Charles Pretzlik: Mike Turner leaving BAE early

Listen to this article

00:00
00:00

Mike Turner is stepping down early – very early – as chief executive of BAE Systems. He says he will go next August, when he turns 60, having only just told us he’d like to remain in his post until “at least” 65. There have been rumblings about a desire on the board for a change of culture at the defence group, and you may remember that Turner clashed with the chairman, Dick Olver, two years ago. Turner, though has done some great things with the company, lifting the share price and shifting its centre of gravity towards the US. The leading internal candidate to succeed him is Ian King, COO, but the job could well go to an external candidate.

Today’s other big story is that Alfred McAlpine – in the process of splitting itself in two – has rejected two takeover approaches from Carillion. The first approach, in August, was at 560p; the second, this week, was at 570p. McAlpine shares are up 3 per cent but still short of even the first offer, at 549.5p.

Adam Applegarth, Matt Ridley, Sir Derek Wanless and Sir Ian Gibson appeared before the Treasury Select Committee this morning to defend their stewardship of Northern Rock. Both chairman and chief executive offered to quit, we heard. They all took a few punches but few that really hurt. I’m afraid the meeting seemed to go on forever and I got distracted by real work. Read our banking editor’s account or watch it for yourself online.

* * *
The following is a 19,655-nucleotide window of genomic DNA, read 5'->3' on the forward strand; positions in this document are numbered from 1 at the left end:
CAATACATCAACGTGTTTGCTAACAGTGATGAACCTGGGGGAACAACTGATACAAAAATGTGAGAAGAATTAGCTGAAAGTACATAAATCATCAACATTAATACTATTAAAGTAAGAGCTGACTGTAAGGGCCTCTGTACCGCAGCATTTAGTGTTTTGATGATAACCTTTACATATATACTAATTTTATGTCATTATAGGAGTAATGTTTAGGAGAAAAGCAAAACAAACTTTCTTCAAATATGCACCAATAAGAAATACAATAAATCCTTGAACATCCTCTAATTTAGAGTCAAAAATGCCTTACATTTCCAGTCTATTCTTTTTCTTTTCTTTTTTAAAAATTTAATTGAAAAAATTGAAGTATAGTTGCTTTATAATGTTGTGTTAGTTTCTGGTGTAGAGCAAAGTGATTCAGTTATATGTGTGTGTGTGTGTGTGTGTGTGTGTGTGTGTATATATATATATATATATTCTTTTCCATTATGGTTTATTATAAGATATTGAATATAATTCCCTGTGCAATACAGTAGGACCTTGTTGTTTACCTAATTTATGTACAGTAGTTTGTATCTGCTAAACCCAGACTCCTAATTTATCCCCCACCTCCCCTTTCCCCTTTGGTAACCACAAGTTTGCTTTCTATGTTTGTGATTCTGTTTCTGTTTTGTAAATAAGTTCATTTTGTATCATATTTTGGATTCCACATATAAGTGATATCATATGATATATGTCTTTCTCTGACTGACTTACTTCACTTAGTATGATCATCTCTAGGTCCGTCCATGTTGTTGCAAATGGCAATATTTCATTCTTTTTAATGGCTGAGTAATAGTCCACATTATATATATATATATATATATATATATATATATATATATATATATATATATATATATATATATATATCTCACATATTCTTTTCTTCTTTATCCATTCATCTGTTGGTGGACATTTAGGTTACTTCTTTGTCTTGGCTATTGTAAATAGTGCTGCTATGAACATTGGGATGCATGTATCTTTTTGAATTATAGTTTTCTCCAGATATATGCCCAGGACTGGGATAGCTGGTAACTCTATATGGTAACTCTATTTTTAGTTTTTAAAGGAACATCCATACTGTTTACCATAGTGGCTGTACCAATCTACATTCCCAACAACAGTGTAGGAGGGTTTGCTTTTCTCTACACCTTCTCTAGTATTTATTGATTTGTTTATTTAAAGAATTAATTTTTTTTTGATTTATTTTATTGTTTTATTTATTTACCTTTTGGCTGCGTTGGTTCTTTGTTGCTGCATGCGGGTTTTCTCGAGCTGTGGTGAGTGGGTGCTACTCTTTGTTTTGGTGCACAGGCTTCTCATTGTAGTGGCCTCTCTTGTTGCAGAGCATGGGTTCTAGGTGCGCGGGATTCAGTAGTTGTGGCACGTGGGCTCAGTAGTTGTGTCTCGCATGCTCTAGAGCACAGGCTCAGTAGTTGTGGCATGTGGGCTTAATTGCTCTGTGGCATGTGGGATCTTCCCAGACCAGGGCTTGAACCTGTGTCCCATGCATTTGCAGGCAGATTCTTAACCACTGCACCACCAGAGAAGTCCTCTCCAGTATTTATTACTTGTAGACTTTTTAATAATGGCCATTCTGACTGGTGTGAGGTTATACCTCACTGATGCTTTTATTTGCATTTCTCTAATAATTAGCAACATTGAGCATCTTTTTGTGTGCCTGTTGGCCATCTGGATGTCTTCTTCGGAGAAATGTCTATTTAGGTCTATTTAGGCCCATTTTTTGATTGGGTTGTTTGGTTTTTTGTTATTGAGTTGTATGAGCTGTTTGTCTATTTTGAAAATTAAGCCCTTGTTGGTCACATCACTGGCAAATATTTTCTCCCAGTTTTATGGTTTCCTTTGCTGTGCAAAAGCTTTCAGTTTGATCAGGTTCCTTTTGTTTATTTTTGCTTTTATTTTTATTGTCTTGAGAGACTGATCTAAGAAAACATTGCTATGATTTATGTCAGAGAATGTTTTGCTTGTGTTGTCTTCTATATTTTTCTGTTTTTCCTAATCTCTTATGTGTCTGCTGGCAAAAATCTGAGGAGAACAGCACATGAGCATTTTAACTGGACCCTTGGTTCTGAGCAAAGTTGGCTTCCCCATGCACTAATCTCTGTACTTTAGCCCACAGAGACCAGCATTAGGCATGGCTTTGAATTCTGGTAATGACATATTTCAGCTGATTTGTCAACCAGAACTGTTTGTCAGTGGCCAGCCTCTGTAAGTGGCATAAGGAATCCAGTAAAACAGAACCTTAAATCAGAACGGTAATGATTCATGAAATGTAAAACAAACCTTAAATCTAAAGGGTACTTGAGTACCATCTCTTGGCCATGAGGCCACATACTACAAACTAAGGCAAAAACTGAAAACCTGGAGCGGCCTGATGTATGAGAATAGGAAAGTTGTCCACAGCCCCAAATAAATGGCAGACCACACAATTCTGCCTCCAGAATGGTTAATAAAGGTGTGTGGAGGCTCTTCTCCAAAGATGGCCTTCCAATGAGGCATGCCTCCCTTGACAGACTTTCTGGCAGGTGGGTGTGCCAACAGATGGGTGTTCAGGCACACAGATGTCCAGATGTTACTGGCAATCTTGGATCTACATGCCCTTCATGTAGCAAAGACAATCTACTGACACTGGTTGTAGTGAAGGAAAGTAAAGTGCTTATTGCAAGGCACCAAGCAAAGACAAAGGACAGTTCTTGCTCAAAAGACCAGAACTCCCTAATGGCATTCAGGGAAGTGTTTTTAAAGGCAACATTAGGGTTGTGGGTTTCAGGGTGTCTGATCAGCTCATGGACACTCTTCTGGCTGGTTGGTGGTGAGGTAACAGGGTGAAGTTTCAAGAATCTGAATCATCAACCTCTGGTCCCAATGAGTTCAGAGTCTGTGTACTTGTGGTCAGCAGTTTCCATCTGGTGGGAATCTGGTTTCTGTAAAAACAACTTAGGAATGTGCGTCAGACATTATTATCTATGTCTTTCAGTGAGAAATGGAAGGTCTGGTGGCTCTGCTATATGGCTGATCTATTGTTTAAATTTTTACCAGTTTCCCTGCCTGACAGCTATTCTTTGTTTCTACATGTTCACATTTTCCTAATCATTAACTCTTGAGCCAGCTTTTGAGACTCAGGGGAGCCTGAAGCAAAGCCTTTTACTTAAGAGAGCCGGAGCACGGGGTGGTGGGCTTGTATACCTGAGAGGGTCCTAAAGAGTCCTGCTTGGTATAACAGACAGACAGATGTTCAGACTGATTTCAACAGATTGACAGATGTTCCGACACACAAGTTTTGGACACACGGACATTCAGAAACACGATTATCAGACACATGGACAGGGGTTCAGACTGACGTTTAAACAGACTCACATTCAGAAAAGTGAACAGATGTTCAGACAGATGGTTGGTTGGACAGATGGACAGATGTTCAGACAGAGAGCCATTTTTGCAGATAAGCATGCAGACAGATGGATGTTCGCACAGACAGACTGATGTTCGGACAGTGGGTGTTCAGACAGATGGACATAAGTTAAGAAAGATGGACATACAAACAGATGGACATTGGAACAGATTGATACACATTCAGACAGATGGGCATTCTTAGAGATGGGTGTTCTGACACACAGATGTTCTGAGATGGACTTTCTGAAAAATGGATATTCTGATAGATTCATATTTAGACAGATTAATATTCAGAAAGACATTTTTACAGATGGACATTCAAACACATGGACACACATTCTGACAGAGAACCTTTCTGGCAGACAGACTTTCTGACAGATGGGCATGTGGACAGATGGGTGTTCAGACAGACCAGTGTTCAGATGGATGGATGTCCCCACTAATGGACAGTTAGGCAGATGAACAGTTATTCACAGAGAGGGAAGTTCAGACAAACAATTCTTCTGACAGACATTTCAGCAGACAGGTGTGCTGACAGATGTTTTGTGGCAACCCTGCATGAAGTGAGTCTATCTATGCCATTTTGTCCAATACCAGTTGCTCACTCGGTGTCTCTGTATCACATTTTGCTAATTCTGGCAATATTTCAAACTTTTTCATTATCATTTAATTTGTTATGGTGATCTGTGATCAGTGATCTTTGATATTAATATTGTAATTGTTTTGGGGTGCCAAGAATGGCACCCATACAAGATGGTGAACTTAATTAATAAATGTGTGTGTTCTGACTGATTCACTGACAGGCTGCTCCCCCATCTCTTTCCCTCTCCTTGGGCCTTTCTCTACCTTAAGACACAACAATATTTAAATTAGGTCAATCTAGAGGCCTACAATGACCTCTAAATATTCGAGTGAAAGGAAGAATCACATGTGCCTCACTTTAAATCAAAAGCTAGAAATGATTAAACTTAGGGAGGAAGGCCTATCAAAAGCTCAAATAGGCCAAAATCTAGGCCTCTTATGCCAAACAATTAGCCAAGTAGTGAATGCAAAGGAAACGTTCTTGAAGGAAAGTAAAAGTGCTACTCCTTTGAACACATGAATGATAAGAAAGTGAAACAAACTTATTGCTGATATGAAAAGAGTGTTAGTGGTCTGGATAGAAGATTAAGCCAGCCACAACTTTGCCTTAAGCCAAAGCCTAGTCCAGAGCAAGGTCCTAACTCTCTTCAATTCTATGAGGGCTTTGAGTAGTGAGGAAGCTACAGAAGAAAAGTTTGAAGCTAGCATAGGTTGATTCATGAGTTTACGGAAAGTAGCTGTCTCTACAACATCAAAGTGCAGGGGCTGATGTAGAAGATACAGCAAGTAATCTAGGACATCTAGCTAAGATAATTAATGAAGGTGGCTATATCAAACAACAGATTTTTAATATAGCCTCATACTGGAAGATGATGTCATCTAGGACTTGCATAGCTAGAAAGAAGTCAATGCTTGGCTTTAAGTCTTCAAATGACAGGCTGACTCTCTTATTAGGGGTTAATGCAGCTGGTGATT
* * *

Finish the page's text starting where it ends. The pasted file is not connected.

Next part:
Audit firms could face significant upheaval if the accounting regulator takes on board a series of recommendations published today by an industry grouping. Among the 15 suggestions put forward by the Markets Participants Group, convened by the Financial Reporting Council, are the first signs that the industry could change its long-held partnership structure and open itself to greater public scrutiny.

We also have decent first half results from Whitbread and a not-too-bad trading update from Burberry.

Comment on our coverage

About this blog

Receive this blog for free by email

See previous blogs

Copyright The Financial Times Limited 2017. All rights reserved. You may share using our article tools. Please don't copy articles from FT.com and redistribute by email or post to the web.